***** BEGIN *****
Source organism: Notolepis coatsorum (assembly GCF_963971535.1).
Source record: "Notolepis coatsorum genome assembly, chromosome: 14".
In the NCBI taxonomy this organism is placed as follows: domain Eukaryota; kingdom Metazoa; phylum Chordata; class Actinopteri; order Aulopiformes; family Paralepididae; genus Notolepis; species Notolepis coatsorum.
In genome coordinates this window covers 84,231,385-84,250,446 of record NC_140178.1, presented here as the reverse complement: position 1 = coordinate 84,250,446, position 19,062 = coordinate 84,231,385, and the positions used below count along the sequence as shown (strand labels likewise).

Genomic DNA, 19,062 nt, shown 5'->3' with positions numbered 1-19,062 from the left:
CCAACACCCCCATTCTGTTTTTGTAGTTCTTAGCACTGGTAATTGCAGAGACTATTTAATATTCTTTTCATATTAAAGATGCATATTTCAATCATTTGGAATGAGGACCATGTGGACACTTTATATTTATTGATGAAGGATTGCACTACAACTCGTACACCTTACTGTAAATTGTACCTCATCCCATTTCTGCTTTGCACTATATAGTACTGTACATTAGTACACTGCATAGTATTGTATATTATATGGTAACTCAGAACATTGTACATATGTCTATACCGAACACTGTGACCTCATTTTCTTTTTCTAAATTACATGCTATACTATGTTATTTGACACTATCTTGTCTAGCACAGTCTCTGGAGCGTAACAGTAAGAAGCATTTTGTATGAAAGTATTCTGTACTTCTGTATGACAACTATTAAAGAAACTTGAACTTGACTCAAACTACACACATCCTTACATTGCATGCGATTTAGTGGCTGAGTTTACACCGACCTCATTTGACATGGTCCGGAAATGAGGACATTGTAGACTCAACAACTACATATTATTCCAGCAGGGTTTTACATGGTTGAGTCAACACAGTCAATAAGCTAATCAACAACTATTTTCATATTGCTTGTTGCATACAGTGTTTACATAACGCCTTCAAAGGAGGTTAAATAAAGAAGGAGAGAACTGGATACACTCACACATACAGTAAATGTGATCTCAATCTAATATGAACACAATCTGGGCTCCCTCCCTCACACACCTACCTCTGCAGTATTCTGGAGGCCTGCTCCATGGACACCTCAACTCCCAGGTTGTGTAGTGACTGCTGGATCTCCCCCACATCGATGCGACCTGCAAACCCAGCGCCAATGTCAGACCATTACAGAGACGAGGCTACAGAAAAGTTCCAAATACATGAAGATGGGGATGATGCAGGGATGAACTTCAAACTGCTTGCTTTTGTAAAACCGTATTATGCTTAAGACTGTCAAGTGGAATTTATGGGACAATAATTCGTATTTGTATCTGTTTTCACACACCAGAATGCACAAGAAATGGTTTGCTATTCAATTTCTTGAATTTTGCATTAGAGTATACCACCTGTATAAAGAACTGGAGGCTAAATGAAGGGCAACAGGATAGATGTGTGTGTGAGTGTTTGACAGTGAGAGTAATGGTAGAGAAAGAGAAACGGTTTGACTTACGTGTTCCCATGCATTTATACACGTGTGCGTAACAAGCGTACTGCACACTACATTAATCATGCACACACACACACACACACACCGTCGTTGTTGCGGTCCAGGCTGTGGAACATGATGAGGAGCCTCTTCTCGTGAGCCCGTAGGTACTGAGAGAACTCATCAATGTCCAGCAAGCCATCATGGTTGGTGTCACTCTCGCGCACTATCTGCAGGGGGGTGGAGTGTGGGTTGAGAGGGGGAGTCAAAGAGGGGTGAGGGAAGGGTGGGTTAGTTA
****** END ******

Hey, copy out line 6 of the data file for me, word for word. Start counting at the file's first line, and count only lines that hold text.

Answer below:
CCAACACCCCCATTCTGTTTTTGTAGTTCTTAGCACTGGTAATTGCAGAGACTATTTAATATTCTTTTCATATTAAAGATGCATATTTCAATCATTTGGAATGAGGACCATGTGGACACTTTATATTTATTGATGAAGGATTGCACTACAACTCGTACACCTTACTGTAAATTGTACCTCATCCCATTTCTGCTTTGCACTATATAGTACTGTACATTAGTACACTGCATAGTATTGTATATTATATGGTAACTCAGAACATTGTACATATGTCTATACCGAACACTGTGACCTCATTTTCTTTTTCTAAATTACATGCTATACTATGTTATTTGACACTATCTTGTCTAGCACAGTCTCTGGAGCGTAACAGTAAGAAGCATTTTGTATGAAAGTATTCTGTACTTCTGTATGACAACTATTAAAGAAACTTGAACTTGACTCAAACTACACACATCCTTACATTGCATGCGATTTAGTGGCTGAGTTTACACCGACCTCATTTGACATGGTCCGGAAATGAGGACATTGTAGACTCAACAACTACATATTATTCCAGCAGGGTTTTACATGGTTGAGTCAACACAGTCAATAAGCTAATCAACAACTATTTTCATATTGCTTGTTGCATACAGTGTTTACATAACGCCTTCAAAGGAGGTTAAATAAAGAAGGAGAGAACTGGATACACTCACACATACAGTAAATGTGATCTCAATCTAATATGAACACAATCTGGGCTCCCTCCCTCACACACCTACCTCTGCAGTATTCTGGAGGCCTGCTCCATGGACACCTCAACTCCCAGGTTGTGTAGTGACTGCTGGATCTCCCCCACATCGATGCGACCTGCAAACCCAGCGCCAATGTCAGACCATTACAGAGACGAGGCTACAGAAAAGTTCCAAATACATGAAGATGGGGATGATGCAGGGATGAACTTCAAACTGCTTGCTTTTGTAAAACCGTATTATGCTTAAGACTGTCAAGTGGAATTTATGGGACAATAATTCGTATTTGTATCTGTTTTCACACACCAGAATGCACAAGAAATGGTTTGCTATTCAATTTCTTGAATTTTGCATTAGAGTATACCACCTGTATAAAGAACTGGAGGCTAAATGAAGGGCAACAGGATAGATGTGTGTGTGAGTGTTTGACAGTGAGAGTAATGGTAGAGAAAGAGAAACGGTTTGACTTACGTGTTCCCATGCATTTATACACGTGTGCGTAACAAGCGTACTGCACACTACATTAATCATGCACACACACACACACACACACCGTCGTTGTTGCGGTCCAGGCTGTGGAACATGATGAGGAGCCTCTTCTCGTGAGCCCGTAGGTACTGAGAGAACTCATCAATGTCCAGCAAGCCATCATGGTTGGTGTCACTCTCGCGCACTATCTGCAGGGGGGTGGAGTGTGGGTTGAGAGGGGGAGTCAAAGAGGGGTGAGGGAAGGGTGGGTTAGTTA